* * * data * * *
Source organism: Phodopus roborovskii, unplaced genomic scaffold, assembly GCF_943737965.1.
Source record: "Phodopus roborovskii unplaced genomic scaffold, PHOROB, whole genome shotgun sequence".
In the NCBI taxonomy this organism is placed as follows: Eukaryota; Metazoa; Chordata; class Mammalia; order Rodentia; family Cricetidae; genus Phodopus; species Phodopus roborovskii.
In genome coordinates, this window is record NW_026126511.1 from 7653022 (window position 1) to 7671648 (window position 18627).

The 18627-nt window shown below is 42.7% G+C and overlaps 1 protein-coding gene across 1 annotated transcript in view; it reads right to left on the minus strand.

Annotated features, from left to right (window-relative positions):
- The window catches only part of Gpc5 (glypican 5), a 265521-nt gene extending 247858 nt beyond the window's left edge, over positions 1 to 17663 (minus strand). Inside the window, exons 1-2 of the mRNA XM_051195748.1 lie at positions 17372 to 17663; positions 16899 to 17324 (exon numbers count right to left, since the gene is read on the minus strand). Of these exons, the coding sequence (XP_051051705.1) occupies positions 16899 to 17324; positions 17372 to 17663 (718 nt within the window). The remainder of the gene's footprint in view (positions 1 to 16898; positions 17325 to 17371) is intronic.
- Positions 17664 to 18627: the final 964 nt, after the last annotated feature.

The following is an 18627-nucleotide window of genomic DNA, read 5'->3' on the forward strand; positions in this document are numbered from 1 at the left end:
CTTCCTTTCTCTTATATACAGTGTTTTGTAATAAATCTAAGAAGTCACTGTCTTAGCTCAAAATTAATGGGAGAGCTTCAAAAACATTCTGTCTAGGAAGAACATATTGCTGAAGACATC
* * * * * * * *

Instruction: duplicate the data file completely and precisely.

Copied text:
Source organism: Phodopus roborovskii, unplaced genomic scaffold, assembly GCF_943737965.1.
Source record: "Phodopus roborovskii unplaced genomic scaffold, PHOROB, whole genome shotgun sequence".
In the NCBI taxonomy this organism is placed as follows: Eukaryota; Metazoa; Chordata; class Mammalia; order Rodentia; family Cricetidae; genus Phodopus; species Phodopus roborovskii.
In genome coordinates, this window is record NW_026126511.1 from 7653022 (window position 1) to 7671648 (window position 18627).

The 18627-nt window shown below is 42.7% G+C and overlaps 1 protein-coding gene across 1 annotated transcript in view; it reads right to left on the minus strand.

Annotated features, from left to right (window-relative positions):
- The window catches only part of Gpc5 (glypican 5), a 265521-nt gene extending 247858 nt beyond the window's left edge, over positions 1 to 17663 (minus strand). Inside the window, exons 1-2 of the mRNA XM_051195748.1 lie at positions 17372 to 17663; positions 16899 to 17324 (exon numbers count right to left, since the gene is read on the minus strand). Of these exons, the coding sequence (XP_051051705.1) occupies positions 16899 to 17324; positions 17372 to 17663 (718 nt within the window). The remainder of the gene's footprint in view (positions 1 to 16898; positions 17325 to 17371) is intronic.
- Positions 17664 to 18627: the final 964 nt, after the last annotated feature.

The following is an 18627-nucleotide window of genomic DNA, read 5'->3' on the forward strand; positions in this document are numbered from 1 at the left end:
CTTCCTTTCTCTTATATACAGTGTTTTGTAATAAATCTAAGAAGTCACTGTCTTAGCTCAAAATTAATGGGAGAGCTTCAAAAACATTCTGTCTAGGAAGAACATATTGCTGAAGACATC